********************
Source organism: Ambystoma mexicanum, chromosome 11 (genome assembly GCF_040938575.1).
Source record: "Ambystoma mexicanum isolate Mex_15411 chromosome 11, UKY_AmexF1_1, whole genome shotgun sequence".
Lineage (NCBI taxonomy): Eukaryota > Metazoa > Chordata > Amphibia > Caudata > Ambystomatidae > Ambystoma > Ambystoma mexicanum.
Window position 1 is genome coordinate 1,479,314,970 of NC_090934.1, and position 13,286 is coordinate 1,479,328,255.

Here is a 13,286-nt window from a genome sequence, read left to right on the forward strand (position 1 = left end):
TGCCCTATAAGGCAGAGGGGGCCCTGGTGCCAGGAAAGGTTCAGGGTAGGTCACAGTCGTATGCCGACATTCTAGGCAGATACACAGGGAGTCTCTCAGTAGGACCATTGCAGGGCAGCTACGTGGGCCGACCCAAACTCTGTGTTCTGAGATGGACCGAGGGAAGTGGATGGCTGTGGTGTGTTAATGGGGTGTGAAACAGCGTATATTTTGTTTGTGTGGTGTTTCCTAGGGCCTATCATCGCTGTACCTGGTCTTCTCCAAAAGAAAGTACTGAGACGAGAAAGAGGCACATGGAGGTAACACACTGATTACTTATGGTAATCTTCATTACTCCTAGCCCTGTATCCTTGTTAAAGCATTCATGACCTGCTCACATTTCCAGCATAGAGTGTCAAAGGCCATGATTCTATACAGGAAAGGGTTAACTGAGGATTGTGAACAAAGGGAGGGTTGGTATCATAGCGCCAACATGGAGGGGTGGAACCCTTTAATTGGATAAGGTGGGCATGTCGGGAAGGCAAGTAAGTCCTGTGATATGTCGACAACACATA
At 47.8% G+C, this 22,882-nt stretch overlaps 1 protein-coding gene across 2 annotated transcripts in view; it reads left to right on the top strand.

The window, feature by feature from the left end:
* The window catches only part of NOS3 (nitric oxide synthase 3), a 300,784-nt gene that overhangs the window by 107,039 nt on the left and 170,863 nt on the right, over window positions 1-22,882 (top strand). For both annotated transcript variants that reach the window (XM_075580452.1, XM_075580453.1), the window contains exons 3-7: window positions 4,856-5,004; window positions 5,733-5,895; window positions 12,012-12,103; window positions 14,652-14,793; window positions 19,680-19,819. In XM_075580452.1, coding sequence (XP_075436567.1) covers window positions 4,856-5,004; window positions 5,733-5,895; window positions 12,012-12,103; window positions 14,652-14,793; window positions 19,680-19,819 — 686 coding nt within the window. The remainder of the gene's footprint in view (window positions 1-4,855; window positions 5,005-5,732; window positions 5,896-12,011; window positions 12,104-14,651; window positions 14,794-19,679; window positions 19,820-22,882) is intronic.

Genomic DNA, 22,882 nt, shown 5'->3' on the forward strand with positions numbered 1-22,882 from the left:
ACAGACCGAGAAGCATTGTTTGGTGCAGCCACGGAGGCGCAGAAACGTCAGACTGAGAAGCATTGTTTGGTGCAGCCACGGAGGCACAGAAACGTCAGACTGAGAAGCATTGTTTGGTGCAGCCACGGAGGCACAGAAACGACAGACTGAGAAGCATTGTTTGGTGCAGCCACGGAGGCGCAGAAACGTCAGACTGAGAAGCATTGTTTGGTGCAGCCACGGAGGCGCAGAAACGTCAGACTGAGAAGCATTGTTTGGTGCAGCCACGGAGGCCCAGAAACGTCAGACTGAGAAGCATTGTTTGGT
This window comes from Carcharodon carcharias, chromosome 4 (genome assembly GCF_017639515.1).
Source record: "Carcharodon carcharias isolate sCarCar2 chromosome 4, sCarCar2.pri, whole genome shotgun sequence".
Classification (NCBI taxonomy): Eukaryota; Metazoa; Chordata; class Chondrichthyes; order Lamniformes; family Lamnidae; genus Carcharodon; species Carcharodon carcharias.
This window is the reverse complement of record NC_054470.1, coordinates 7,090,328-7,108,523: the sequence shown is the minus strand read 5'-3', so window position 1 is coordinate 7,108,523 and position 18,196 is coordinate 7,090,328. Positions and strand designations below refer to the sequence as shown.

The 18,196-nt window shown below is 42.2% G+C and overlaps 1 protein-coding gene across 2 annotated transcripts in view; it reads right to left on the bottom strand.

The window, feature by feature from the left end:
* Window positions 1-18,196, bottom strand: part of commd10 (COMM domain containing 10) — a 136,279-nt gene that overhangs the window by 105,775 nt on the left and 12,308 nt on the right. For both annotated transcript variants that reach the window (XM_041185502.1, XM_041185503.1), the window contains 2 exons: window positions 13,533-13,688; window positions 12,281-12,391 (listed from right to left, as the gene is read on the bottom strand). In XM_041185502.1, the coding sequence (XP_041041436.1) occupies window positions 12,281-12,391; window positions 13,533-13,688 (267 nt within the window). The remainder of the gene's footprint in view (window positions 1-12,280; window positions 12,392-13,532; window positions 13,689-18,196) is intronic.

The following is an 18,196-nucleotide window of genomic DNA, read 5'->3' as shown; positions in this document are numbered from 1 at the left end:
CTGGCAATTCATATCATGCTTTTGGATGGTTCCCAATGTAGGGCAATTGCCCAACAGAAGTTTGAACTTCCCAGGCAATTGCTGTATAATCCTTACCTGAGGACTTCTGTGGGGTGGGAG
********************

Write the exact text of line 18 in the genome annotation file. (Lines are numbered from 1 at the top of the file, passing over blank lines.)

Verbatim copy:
* Window positions 1-18,196, bottom strand: part of commd10 (COMM domain containing 10) — a 136,279-nt gene that overhangs the window by 105,775 nt on the left and 12,308 nt on the right. For both annotated transcript variants that reach the window (XM_041185502.1, XM_041185503.1), the window contains 2 exons: window positions 13,533-13,688; window positions 12,281-12,391 (listed from right to left, as the gene is read on the bottom strand). In XM_041185502.1, the coding sequence (XP_041041436.1) occupies window positions 12,281-12,391; window positions 13,533-13,688 (267 nt within the window). The remainder of the gene's footprint in view (window positions 1-12,280; window positions 12,392-13,532; window positions 13,689-18,196) is intronic.